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Medford school barn gives FFA members hands on farming experience

Medford school barn gives FFA members hands on farming experience Medford school barn gives FFA members hands on farming experience

The MASH Barn has been enjoying the unique start to the school year.

There are lots of educational and life concepts that happen here at the school barn every day. The Medford Agriculture teachers are Lisa Kopp and Casey Anderson and they both teach elective courses 8th-12th grades.

Why are agriculture electives so important?

According to the 2020 Farm Journal and Wisconsin Dairy Herd Management, “As of Jan. 1, 2020, Wisconsin had 7,292 licensed dairy farms. On Jan. 1, 2019, the number stood at 8,110. In the last decade, the state lost 5,637 dairy farms, a decrease of 44%.”

Seeing these statistics, it is growing more imperative to teach youth the important agriculture concepts as these concepts are not being taught at home on farms anymore. Kopp has first hand taught students how to clean an animal pen, push a broom, how to use a wheelbarrow, how to milk a goat, and how to lead a heifer.

Kopp is a key component of educating the future of agriculture right here in Medford’s community. Her day starts with her Ag8 students coming to the MASH Barn, they bucket feed two 2-month old holstein/angus bull calves and then turn them and the neighbor pigs outside. Next, students grain and turn out two milking shorthorn steers and one Hereford heifer. Students are excited to feed and water egg-laying chickens while checking for eggs and documenting collection amounts.

See SCHOOL BARN page 8 As the day continues students feed the four hogs school cafeteria lunch waste (totaling over 250 pounds for September 5 to November 5). Kopp explains that this is kitchen waste such as food that is leftover after meals are served and that cannot be reused. She noted this waste would have ended up being thrown away and going to a landfill and instead is providing feed for the animals.

Students in the production animal science class fill up feeders, waters (checking for frozen waters), clean pens, apply lime to prevent slipping and smells, and last but most important-halter or handle the animals for a wellness check).

In an average week students recorded vitals on the farm cat, calves, and steers. The cat was de-wormed. Market animals (pigs and steers) were weighed and daily rate of gain was calculated. Feed inventory took place and students loaded and unloaded feed for the consecutive week. Another class, Exploring AgriScience helped tear out summer crops in preparation for winter months. Some of these students checked fuel and oil levels before using the tiller. The Agriculture Mechanics class has been working hard restoring a donated Farmall M tractor. Students lately had to troubleshoot an oil leak, change seals and gaskets and as soon as that dilemma was fixed now have to fix a broken part off one brake cover.

This fall, more than 120 area third graders from Stetsonville, Medford Area Elementary School, Holy Rosary Catholic School and Immanuel Lutheran School visited the school barn to have a Mini FFA Food for America Event. The annual event is normally held at the Schmeiser’s Farm in the town of Molitor. Due to COVID-19 concerns this year, the large gathering of students had to be modified. Having the school barn allowed the event to continue with small groups coming through at a time.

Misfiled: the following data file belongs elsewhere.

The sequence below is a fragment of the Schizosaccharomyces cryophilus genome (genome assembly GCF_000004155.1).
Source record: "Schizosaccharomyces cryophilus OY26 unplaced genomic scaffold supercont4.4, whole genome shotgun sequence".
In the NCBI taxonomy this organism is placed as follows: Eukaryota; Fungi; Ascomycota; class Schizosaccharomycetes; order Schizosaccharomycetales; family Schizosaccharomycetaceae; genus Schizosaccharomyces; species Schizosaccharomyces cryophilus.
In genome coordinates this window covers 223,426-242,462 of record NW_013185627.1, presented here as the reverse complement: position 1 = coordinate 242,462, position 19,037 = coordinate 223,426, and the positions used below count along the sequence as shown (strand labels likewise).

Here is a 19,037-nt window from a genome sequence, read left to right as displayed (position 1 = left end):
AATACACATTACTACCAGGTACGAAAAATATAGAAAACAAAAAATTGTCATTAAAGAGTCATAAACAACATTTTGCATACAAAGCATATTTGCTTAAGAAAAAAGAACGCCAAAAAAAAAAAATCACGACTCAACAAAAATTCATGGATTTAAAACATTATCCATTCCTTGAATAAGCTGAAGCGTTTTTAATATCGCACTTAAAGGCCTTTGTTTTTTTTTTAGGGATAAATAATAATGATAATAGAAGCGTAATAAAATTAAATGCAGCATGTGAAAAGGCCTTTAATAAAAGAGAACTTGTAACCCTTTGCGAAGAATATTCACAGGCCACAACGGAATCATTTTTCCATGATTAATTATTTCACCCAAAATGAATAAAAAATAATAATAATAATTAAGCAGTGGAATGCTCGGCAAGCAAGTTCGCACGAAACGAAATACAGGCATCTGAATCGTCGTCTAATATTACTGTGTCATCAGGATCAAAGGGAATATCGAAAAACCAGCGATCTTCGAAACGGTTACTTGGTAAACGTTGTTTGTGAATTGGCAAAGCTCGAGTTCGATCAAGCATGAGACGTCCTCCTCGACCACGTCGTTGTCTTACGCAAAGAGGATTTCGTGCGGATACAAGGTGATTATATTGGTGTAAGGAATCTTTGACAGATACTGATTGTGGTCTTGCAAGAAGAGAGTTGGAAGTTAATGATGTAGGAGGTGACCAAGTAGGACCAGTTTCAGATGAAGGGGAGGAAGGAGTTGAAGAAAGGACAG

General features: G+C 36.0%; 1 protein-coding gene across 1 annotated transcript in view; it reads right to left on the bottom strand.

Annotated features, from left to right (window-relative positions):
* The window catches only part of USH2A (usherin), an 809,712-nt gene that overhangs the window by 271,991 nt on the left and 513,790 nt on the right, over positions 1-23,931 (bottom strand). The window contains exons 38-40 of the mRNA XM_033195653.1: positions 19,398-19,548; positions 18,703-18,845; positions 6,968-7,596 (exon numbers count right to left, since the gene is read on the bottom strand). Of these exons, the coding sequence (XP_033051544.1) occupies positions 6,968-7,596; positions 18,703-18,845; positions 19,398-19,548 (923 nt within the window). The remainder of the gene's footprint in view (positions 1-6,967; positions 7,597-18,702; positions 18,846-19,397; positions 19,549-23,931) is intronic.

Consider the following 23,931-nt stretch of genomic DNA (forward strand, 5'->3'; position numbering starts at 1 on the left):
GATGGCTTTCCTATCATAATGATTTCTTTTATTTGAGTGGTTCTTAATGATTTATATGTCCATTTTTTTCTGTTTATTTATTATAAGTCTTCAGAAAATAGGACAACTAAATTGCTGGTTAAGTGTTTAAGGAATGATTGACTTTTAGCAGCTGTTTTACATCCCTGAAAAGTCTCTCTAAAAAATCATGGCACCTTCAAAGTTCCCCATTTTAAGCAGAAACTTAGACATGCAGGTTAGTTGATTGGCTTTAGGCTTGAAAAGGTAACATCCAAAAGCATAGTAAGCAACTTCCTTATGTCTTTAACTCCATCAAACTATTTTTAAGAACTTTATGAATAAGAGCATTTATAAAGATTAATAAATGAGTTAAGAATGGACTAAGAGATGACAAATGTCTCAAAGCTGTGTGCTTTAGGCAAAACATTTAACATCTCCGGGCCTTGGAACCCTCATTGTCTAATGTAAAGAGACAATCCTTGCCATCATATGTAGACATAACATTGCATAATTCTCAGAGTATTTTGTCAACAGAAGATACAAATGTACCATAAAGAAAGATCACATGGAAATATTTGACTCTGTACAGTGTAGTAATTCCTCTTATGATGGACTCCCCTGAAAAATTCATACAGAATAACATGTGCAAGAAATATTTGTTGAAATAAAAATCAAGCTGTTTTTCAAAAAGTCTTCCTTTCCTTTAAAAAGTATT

On the weekend classroom students and FFA members take turns doing weekend chores two times daily. Kopp said the FFA members have really stepped up in making sure the chores get done especially while she was out with COVID-19 and during the Christmas break. She said FFA members are going above and beyond in making sure the animals are well cared for.

Last fall, FFA members held their annual Fruit and Nut sale which Kopp said went well with the products delivered to the school barn and distributed from there.

In addition to the barn being an educational resource for the agriculture classes, the addition of live feed cameras have helped improve agriculture awareness and education throughout the community.

There are three live feed cameras on the property that are linked to the MASH School Website as “BarnCam.” If you’d like to see students engaging with the animals, or just simply watch the animals these cameras are posted publicly for you to view. People can also follow the MASH Barn on the Facebook group “Bringing the Barn to School” or on Instagram by following “medfordwiffa_ag.”

Kopp said that recently there have been many people following the growth of the piglets born at the barn. They are watching the pigs grow and develop. She said she is getting comments not just from students, but from members of the community.

She said the cameras allow people to see the reality of animal agriculture first-hand as the animals will be raised and then eventually processed for meat.

In addition to the pigs, the FFA and agriculture program is also keeping busy in supplying eggs to the family and consumer sciences classes for use in cooking lessons. Kopp noted that the farm fresh eggs are always in high demand in that classroom versus the commercially produced eggs.

Kopp and Anderson said they are very lucky and blessed to have such a wonderful community to support the Medford Agriculture Education Program & Medford FFA.

FFA reporter Paige Entenmann is a senior at Medford Area Senior High School.